So why write for only about 100 million German-speaking readers (yes, in the Alps a few potential fans speak German as well) when you can write for a few billion with just a couple of extra clicks. Thanks to deepl: Think big.

2) #NewWork

When I launched the blog futureproofworld. com together with Andreas Ilg in March 2017, my first article was called “NewWork, WhyWork, IWork – Application for Employee of the Month“. At that time I had about as much an idea of the German #NewWork scene as I had of how to choose a catchy blog title. At least the former has definitely changed in the last two years (i. e. since March 2017).

By 2017, I had already started the first working out Loud Circle at etventure with a few highly motivated colleagues. For those who have never heard of #WOL for some inexplicable reason, it has nothing to do with open-plan offices, even if the name suggests it. If you want to know more about it, check out the #WOL-Website or just have a look at John Stepper on Twitter.

The blog, WOL, social media, conferences. All this has led me to meet a lot of interesting people about #NewWork. Andreas Zeuch of the “Unternehmensdemokraten”. Or Klaus Burmeister from the d2030 initiative. Or Winfried Felser from (under which flag do you actually network, Winfried?). Or Bianka Groenewolt and Tobias Leisgang from the Blogging Out Loud Circle.

Speaking of conferences: after the NWX18 was sold out within a few weeks despite steep prices, I visited the “Newest of Work – Unconference 2018” initiated by Hendrik Epe in early autumn. That was definitely a highlight. A good mix of experts, bloggers and real people. Keynote speeches, exchange, critical panels and a roof terrace. The ticket price could be defined by every visitor and the whole team of organizers had green T-shirts with the imprint “Elitist Sh17! I’m really looking forward to the “NoW-U 2019”. I strongly assume that I will have a speaker appearance with at least one radical thesis.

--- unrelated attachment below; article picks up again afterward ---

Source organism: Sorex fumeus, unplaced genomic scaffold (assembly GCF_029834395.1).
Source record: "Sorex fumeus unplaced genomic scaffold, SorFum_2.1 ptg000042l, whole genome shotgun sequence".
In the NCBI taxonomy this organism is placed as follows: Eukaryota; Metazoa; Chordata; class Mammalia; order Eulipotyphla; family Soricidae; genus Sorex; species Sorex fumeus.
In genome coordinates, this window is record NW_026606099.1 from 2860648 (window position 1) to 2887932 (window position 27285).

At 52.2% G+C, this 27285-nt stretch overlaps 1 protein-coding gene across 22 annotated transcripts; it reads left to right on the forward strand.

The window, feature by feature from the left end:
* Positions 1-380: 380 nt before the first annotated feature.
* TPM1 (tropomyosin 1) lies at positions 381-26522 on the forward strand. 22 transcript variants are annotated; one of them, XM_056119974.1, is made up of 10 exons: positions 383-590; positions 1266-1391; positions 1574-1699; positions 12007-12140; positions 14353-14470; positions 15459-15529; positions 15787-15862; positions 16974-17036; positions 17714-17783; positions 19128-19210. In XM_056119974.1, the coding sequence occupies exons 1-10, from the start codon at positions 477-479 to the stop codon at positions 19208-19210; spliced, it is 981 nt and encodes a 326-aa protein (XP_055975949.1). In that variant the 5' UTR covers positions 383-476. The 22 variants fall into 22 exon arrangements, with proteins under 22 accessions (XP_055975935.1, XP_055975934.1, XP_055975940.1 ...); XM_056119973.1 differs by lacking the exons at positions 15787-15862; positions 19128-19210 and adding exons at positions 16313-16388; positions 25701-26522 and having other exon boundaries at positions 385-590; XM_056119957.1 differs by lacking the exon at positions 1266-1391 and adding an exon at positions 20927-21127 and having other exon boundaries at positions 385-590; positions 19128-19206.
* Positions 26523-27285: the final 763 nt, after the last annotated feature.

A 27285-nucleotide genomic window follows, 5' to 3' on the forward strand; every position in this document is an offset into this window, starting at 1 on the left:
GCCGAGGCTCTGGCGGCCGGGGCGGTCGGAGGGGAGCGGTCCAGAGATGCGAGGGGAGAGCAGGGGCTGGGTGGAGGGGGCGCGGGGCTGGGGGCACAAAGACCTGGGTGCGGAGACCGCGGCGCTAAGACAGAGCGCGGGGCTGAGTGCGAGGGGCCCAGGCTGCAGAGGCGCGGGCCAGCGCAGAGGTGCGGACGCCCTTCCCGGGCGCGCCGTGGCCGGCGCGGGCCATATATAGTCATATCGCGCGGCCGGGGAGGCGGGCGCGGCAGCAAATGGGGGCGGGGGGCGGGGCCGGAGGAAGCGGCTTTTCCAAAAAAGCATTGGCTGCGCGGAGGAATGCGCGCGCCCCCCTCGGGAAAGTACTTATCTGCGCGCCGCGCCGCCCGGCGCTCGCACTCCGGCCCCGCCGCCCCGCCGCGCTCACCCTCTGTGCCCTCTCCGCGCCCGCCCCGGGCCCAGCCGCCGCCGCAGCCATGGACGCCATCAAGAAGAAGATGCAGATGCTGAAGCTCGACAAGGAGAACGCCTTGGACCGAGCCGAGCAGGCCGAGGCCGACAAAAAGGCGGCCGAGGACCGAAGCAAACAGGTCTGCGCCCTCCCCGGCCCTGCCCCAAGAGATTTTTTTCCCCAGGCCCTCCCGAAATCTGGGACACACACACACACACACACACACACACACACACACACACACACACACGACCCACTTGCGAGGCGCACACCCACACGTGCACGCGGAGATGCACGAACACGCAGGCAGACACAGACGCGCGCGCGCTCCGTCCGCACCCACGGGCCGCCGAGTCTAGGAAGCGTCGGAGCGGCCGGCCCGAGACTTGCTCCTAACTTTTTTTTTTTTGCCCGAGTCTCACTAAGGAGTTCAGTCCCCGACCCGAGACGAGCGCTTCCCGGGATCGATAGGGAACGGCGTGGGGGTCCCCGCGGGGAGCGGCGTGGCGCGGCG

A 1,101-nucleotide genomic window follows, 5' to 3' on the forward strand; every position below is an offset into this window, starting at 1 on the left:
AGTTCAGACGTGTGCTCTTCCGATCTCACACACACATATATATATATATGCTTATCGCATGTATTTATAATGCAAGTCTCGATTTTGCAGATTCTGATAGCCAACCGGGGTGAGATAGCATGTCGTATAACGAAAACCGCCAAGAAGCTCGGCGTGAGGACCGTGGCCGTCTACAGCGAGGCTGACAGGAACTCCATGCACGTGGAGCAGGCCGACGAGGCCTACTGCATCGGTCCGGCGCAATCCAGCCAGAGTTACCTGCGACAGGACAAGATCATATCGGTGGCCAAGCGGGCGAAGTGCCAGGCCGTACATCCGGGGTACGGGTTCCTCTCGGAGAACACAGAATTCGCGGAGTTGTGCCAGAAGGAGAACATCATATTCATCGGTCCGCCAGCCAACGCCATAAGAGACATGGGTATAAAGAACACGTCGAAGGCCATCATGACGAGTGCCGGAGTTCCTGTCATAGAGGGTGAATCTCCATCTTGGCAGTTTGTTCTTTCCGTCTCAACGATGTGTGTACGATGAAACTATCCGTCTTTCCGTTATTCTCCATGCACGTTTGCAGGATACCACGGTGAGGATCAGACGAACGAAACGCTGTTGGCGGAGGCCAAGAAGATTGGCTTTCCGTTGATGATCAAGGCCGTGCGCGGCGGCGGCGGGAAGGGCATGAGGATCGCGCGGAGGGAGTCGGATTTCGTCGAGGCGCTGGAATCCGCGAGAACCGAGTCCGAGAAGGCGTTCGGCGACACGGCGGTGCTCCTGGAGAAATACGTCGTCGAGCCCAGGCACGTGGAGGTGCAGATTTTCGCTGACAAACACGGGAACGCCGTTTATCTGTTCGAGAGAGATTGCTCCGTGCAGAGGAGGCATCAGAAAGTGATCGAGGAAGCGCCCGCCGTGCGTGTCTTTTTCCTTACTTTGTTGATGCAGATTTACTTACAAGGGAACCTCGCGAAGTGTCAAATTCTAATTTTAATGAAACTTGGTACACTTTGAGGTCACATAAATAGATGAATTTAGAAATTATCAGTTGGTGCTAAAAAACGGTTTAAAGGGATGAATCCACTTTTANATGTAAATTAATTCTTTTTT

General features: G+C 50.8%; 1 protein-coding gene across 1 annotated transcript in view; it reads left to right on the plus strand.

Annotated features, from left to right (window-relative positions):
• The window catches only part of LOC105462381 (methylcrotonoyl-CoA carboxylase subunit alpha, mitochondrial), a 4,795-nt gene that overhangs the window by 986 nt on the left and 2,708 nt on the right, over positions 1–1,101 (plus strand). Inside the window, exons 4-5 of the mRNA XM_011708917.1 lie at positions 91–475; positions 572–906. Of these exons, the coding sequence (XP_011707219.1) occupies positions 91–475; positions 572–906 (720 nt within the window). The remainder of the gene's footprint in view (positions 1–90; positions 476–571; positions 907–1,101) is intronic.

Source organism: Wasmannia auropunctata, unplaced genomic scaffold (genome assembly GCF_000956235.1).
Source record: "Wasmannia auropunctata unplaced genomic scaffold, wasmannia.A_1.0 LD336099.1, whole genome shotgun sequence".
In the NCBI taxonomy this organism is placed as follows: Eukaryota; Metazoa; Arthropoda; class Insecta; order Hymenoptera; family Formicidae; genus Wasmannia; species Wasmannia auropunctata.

3) Book project on digitisation

Planted a Tree! Raising a Child! What’s missing? Right! The blog has shown that what I’m writing obviously interests more people than just the first-degree relatives. So I started thinking seriously about books. Not in the sense of: Hmm, now maybe I should read a whole book! but more in the direction of: Can I really get more than 2,000 words to a topic of an evening’s length in a more or less appealing way?

But in order to spare my family, the readers and my own ego the failed 1,000 page epic, I gratefully took up the request of Andreas Schiel to participate in a book project on the topic “Digitization and Mankind”. Since I deal with digitization in my work life on a regular basis and have been proven to be a human being (according to the Motherboard, this can no longer be assumed to be unrestricted for written texts these days), I considered myself sufficiently qualified for the task.